Richard Bauckham’s Jesus and the Eyewitnesses: The Gospels as Eyewitness Testimony (Grand Rapids: Eerdmans, 2006) makes a persuasive argument that the Gospels display eyewitness testimony and thus renews the quest for the identity of the Beloved Disciple as the author of the Fourth Gospel. While Bauckham attributes this Gospel to “the presbyter John” mentioned by Papias, the authors of this study show that the patristic evidence more likely seems to support the authorship of John the apostle and that the literary device of inclusio in the Fourth Gospel, astutely observed by Bauckham, also favors the authorship of John the son of Zebedee.
The purpose of this concluding chapter is not to sum up all of the important results of all the preceding chapters, though I shall mention or discuss some of them. Rather my intention is to offer some broader reflections on this field of study, its importance for the study of the canonical Gospels and the quest of the historical Jesus, the particular problems it poses and the opportunities it provides for further study. I limit the field to Gospel traditions in Christian literature because this enables me to generalize to some extent, whereas the pagan and Jewish sources, which are also the subject of chapters in this volume, present quite distinct problems and possibilities. I certainly do not mean to devalue their importance.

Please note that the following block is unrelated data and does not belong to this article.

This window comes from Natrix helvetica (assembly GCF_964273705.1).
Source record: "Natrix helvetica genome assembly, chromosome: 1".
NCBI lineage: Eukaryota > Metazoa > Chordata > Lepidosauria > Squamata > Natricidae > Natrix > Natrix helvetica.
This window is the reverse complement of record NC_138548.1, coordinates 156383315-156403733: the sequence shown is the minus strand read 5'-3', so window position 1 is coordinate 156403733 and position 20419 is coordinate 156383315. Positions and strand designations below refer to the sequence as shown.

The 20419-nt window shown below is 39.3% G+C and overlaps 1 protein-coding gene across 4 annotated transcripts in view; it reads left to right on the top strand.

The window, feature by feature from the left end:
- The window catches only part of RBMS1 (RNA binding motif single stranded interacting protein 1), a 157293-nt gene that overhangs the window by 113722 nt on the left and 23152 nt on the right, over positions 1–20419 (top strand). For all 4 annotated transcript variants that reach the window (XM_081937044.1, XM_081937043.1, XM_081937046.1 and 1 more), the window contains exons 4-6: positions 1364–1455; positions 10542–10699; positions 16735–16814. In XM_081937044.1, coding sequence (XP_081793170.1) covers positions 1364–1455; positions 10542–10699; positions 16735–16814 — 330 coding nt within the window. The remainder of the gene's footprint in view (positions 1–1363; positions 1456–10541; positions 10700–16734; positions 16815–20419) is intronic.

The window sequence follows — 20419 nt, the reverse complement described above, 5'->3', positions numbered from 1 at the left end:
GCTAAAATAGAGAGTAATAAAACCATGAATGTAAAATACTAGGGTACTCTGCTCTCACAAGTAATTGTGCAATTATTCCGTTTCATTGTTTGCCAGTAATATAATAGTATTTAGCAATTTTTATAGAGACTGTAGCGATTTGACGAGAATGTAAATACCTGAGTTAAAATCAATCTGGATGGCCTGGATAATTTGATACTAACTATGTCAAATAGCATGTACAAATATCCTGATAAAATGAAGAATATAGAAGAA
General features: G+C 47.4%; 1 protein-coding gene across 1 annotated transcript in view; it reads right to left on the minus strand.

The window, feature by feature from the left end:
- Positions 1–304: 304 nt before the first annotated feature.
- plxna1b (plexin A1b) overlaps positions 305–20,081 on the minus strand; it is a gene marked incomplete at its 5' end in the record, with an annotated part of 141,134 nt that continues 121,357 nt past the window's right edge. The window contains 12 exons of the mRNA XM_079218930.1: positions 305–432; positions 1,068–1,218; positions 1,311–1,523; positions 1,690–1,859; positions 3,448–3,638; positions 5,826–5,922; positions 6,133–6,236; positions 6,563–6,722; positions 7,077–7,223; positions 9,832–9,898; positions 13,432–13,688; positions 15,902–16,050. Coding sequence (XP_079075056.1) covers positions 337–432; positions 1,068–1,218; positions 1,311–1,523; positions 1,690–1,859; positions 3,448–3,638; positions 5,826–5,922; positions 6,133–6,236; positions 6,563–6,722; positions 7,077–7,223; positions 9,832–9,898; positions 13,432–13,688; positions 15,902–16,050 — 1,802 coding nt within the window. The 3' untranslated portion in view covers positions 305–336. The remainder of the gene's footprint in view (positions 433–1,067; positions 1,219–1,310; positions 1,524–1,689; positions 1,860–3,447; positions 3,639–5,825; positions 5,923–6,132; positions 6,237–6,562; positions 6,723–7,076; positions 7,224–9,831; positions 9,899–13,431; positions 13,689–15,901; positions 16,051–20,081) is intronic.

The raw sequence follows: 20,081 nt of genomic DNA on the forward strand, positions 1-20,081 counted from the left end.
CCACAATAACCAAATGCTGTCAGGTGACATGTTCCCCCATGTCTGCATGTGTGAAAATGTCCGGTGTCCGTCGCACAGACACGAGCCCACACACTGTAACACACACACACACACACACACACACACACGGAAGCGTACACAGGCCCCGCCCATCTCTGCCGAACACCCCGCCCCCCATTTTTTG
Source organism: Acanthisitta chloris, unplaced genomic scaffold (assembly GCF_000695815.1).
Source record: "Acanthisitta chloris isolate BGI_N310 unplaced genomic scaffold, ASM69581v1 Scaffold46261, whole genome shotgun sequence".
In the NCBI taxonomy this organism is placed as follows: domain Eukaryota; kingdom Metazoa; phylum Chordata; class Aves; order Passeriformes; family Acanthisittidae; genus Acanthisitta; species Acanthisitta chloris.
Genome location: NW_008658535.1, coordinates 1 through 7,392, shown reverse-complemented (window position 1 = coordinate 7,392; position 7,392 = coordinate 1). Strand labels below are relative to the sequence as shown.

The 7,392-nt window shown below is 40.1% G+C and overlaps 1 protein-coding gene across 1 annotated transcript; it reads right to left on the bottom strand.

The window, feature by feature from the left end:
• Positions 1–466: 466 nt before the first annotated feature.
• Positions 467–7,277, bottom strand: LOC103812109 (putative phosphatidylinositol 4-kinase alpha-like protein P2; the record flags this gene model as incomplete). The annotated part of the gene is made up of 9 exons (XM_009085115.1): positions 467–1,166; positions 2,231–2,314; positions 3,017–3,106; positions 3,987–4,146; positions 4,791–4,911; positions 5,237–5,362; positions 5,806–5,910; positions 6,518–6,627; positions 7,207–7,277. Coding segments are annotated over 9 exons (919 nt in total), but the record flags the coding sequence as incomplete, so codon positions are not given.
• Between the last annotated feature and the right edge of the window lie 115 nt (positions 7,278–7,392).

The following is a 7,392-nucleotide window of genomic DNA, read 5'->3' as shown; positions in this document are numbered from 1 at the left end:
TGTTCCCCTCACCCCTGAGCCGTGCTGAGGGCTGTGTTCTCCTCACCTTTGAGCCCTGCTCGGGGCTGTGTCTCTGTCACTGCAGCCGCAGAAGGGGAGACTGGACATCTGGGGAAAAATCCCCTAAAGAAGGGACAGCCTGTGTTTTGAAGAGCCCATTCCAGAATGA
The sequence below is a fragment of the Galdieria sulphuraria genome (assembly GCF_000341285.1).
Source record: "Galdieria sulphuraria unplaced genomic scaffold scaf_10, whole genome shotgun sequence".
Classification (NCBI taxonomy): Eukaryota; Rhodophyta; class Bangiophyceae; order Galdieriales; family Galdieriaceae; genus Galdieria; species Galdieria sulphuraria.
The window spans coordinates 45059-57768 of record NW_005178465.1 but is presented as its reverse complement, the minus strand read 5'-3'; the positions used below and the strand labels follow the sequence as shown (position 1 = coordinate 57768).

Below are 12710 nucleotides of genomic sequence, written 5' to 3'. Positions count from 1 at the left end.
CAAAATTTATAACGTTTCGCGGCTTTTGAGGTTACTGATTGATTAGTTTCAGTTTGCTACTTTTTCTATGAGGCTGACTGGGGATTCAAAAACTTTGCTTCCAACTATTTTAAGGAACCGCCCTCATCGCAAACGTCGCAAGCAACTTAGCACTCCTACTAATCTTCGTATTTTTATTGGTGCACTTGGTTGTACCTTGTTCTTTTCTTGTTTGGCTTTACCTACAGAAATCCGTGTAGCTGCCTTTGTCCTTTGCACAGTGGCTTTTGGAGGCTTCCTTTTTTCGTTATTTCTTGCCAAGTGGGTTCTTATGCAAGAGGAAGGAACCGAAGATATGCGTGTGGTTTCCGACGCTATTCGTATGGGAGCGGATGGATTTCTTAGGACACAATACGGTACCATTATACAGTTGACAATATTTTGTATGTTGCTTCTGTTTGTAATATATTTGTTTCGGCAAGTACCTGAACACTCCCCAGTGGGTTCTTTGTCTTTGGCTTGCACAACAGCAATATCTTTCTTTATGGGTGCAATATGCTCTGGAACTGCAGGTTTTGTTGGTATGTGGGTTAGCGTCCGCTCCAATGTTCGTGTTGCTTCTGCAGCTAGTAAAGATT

This is a response by Richard Bauckham to Margaret Mitchell’s paper, “Patristic Counter-evidence to the Claim
that The Gospels Were Written for All Christians”, which was presented to the Synoptics Section of the SBL Annual
Meeting, Atlanta, November 2003. Please note that this response is to that paper as previously posted, and not to the forthcoming published version, which may have taken account of several of these points.